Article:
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Nalini Kumar Dey and anr. Vs. State of Tripura - Court Judgment

LegalCrystal Citation
Subject;Criminal
CourtGuwahati High Court
Decided On
Judge
AppellantNalini Kumar Dey and anr.
RespondentState of Tripura
Excerpt:
- - ' against this order the two accused made a motion to the learned sessions judge by way of a revision petition who has recommended the case under section 438, cr......the complainant on oath on the assumption that it was not required as the complainant was a public servant. the objection raised by the defence counsel that the complaint could not be proceeded with without examination of the complainant on oath who was not a forest officer and a public servant and as such could not be exempted from the examination as required by section 200(aa), cr.p.c. was also negatived by the learned magistrate on 21.3.52, holding 'that the cognisance of the case has been regularly taken and the proceedings will continue.' against this order the two accused made a motion to the learned sessions judge by way of a revision petition who has recommended the case under section 438, cr.p.c. to-this court for setting aside the above order of the trial magistrate and.....
Judgment:

Lakshmi Narain, J.C.

1. One Ali Asgar, a Forest guard produced two accused who are the present petitioners Nalini Kumar Dey and Nani Gopal Dey on 16.1.52 along with a report in writing before the Magistrate 1st Class, Belonia alleging that they were caught by him in the act of transporting 2 Bhars of paddy across the river towards Pakistan. On this a case under Section 3 of the Tripura Rice and Paddy Embargo Order 1949 was registered. The Magistrate proceeded with the case without examining the complainant on oath on the assumption that it was not required as the complainant was a public servant. The objection raised by the defence counsel that the complaint could not be proceeded with without examination of the complainant on oath who was not a Forest Officer and a public servant and as such could not be exempted from the examination as required by Section 200(aa), Cr.P.C. was also negatived by the learned Magistrate on 21.3.52, holding 'that the cognisance of the case has been regularly taken and the proceedings will continue.' Against this order the two accused made a motion to the learned Sessions Judge by way of a revision petition who has recommended the case under Section 438, Cr.P.C. to-this Court for setting aside the above order of the trial Magistrate and order that the complaint should be proceeded with after examination on oath of the complainant.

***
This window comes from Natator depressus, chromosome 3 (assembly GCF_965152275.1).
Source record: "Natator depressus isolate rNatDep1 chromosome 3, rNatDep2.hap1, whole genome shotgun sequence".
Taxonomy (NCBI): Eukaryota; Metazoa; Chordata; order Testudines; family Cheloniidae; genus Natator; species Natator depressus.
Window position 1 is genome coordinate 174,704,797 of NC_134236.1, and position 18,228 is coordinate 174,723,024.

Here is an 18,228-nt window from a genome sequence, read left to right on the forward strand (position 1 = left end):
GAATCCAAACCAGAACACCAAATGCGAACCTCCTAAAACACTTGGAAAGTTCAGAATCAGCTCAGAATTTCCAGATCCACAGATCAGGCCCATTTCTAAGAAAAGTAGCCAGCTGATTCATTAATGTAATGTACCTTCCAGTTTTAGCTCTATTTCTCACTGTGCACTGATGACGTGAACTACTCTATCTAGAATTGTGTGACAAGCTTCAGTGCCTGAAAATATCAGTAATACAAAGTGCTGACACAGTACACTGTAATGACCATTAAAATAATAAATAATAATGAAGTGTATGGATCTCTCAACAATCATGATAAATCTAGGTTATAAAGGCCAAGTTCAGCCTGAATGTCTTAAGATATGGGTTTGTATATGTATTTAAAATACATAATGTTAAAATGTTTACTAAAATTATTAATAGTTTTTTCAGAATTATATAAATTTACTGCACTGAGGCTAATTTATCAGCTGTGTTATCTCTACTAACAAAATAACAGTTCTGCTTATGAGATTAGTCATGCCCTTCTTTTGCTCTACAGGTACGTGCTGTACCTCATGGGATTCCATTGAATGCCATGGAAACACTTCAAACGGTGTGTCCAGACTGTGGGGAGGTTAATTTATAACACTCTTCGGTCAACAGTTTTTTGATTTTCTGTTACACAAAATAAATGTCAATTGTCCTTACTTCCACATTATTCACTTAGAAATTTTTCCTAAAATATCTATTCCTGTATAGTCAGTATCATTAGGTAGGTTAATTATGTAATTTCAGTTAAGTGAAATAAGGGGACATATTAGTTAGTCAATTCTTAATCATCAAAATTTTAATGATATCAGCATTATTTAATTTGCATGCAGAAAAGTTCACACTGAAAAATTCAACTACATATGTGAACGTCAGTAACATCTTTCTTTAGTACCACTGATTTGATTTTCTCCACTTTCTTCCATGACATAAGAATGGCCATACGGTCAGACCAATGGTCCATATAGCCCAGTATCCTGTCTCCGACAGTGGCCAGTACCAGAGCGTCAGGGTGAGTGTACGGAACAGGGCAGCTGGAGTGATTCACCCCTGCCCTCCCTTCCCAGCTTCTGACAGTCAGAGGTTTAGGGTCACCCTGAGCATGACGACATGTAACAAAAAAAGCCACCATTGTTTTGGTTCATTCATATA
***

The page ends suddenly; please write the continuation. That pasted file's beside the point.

2. The proviso of Sub-section (aa) of Section 200, Cr.P.C. only relieves the Magistrate from the necessity of examination of complainant on oath in any case in which the complaint has been made by a Court or by a public servant acting or purporting to act in the discharge of his official duties. In the present case, the complaint is made by a Forest Guard who may be a public servant but not while acting or purporting to act in the discharge of his official duties. He was only returning after his circuit duty on Balamukhi road when he saw the two accused petitioners at about 10 A. M. transporting 2 Bhars of paddy across the river towards-Pakistan whereon they were caught and brought before the Magistrate with the seized paddy. It was none of the official duties of the Forest Guard to look after any contravention of the provisions of the Tripura Rice and Paddy Embargo Order 1949 and to detect commission of any offence -thereunder. The report, therefore, made by him to the Magistrate cannot be deemed to be a complaint by a public servant acting or purporting to act in the discharge of official duties and as such, the learned Magistrate after taking cognisance of the offence, ought to have at once examined him on oath as a complainant as required by Section 20O of the Code.

3. Although omission to examine a complainant on oath can be taken as an irregularity and may not invalidate conviction in absence of any prejudice, as ordinarily the person prejudiced by such omission is the complainant and not the accused, still the procedure of the section ought to be strictly complied with which Is a valuable safeguard and must be scrupulously observed. Baldewa v. Emperor AIR 1933 All 816 (A) and-Ramjas Marwari v. Purulia Municipality AIR 1936 Pat 145 (B) relied on. In the present case objection was taken by the accused at an early stage. Action, therefore, should have been taken to set right the defect and to proceed with the case after the examination of the complainant. The attention of the Magistrate should also be drawn that there should be no disregard of the primary procedure In the Code which lends to so much waste of time of the higher Court and at the same time harassment of the parties.

4. The recommendation made In this reference by the learned Sessions Judge is accepted and It is ordered that the Magistrate should proceed With the case after the examination of the complainant as required by Section 200 of the Code.


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